- 1 1/2 teaspoons spice mix from above ~ Half of it
- 1 teaspoon sea or table salt ~ Or to taste, substitutions
- 1/8 teaspoon ground black pepper
- 1 large egg ~ Or another 2 tablespoons of yogurt
- 1/4 cup cilantro ~ Chopped, or mint with ground lamb
- 1 28 ounce can of crushed tomatoes ~ Or 2 15-ounce cans, see Notes below
- 1 cup onion ~ Chopped
- 2 tablespoons ginger garlic paste ~ 1 tablespoon each ginger and garlic grated or pureed
- 1 1/2 teaspoons spice mix above
- 1/2 teaspoon turmeric
- 1/2 teaspoon Kashmiri ground red chili ~ Or 1/4 cayenne or to taste
- sea or table salt ~ To taste
- 1 to 2 teaspoons sugar ~ If needed
- 1 to 2 tablespoons butter ~ Or whole cream, if needed
- 1/2 cup reserved pasta water ~ As needed
- 1 pound spaghetti ~ Or pasta of your choice
Gather your meatball ingredients and turn the oven to 425°F (220°C).
- In a bowl large enough to hold all the ingredients, first thoroughly mix together everything except the ground meat. If using ground poultry I recommend adding 1 tablespoon oil. Then using a fork or your hands, mix in the meat until well combined.
- (See note below if you want to cook on the stovetop.) Line a baking sheet with parchment paper or aluminum foil and evenly spread a tablespoon oil. Portion out the meatballs into 2-inch balls for 16 to 18 meatballs, or make 8 larger ones.
- Bake the smaller ones for 12 to 14 minutes or the larger one for 15 minutes. Turn the meatballs made from beef or lamb halfway through. I find that the turkey or chicken meatballs cook best without this step.
- While the meatballs are baking, make your sauce. Gather the sauce ingredients.
- In a medium saucepan or dutch oven, heat the oil over medium-high heat. Add the onion and a pinch of salt. Stirring frequently cook the onions to translucent, about 5 minutes. Turn the heat down to medium and stir in the ginger garlic paste. Sauté for a minute of 2 until it smells cooked.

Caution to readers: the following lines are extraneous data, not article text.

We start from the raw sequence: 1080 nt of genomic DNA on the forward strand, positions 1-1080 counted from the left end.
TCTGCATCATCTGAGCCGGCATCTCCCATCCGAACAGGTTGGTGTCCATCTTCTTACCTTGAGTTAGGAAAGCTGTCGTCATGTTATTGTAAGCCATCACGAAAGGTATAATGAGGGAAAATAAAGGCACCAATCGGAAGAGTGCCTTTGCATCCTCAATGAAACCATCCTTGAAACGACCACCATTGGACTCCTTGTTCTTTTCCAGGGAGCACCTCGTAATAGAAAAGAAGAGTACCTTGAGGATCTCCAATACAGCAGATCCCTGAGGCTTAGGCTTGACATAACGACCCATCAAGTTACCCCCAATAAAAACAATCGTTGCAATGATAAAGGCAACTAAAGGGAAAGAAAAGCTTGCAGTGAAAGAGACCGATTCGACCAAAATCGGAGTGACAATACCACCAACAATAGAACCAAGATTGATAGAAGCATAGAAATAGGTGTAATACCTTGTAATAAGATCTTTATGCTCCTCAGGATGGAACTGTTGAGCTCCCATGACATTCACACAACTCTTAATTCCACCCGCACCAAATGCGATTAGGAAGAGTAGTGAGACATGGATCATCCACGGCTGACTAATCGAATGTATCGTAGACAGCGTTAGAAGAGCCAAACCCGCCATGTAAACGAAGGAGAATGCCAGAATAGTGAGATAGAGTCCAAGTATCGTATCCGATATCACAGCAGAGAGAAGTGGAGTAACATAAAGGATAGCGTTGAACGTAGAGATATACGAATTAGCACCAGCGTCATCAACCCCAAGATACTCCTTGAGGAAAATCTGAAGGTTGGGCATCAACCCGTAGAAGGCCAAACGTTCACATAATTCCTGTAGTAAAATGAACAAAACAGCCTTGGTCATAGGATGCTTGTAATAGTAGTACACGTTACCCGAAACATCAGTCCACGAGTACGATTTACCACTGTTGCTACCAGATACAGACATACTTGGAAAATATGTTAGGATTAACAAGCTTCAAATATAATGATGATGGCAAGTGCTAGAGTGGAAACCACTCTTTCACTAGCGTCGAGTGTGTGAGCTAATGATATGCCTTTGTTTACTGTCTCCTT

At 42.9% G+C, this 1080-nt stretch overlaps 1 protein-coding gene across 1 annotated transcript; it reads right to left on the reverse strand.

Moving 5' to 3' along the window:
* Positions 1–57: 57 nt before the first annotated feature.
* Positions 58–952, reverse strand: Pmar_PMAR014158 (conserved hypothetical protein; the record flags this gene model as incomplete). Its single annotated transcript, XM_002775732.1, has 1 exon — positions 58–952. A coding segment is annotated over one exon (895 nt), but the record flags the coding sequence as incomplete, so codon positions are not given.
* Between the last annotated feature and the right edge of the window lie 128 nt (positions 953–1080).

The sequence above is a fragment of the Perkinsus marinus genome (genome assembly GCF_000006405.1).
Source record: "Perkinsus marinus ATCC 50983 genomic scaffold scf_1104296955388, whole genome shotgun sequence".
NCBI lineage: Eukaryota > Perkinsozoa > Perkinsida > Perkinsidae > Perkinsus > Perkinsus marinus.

- Add the remaining 1 1/2 teaspoons of the spice mix, turmeric, cumin, and chili powder. Stir constantly until the spices are toasted. If they are sticking to the bottom of the pan, add a tablespoon of water. This step will take 2 to 3 minutes. Stir in the tomatoes and cook for 10 minutes on medium-low heat uncovered. The sauce will reduce a bit and the flavors will marry.
- While the sauce is cooking, heat the water for the pasta. Cook the pasta, drain, and reserve a 1/2 cup of pasta cooking water.
- Using the reserved pasta water, thin your tomato sauce as needed. Taste the sauce for salt, sugar, and butter or cream. Depending on the tomatoes you used, you may or may not need additional sugar or salt. If you feel the sauce needs mellowing or enriching, add butter or whole cream. Yogurt would also be a good choice.
- Mix the meatballs into your sauce and serve over pasta or polenta. This is a great make-ahead meal. The curry meatballs and the sauce keep in the refrigerator for up to 3 days, or in the freezer for up to 2 months.
- Meat: It is worth mentioning that if you are using either ground turkey or chicken, your meatballs will be slightly softer and more tender.
- Tomatoes: You need to start with about 3 cups of tomatoes:
- Canned crushed tomatoes are my preference
- Canned whole tomatoes chopped
- I do NOT recommend diced tomatoes as they may have an ingredient to prevent them from breaking down.
- Jarred pasta sauce, though this will be thicker and will need more pasta water to dilute it.
- Fresh tomatoes, either regular if in season, or Italian Roma or plum tomatoes chopped.
- Binder: I have played with chickpea flour as a binder but the meatballs came out quite dense. If you are needing a gluten-free solution, take your favorite gluten-free bread and allow it to dry out overnight, then crumble on chop to use instead of the panko crumbs. Trader Joe's has rice flour panko crumbs that are an option as well.
- Instead of spaghetti: Polenta would be a perfect foundation for these meatballs and it has the advantage of being gluten-free. You can also cook up any gluten-free pasta you love.
- Stovetop: If you want to keep all your cooking to the stovetop, simply sauté the meatballs in a frying pan.
- Nutrition: Please note that the nutrition information is for the meatballs, sauce, and pasta for 6 people. Depending on the appetite of your diners and what else you are serving, these amounts for curry meatballs might be for 4 hungry people.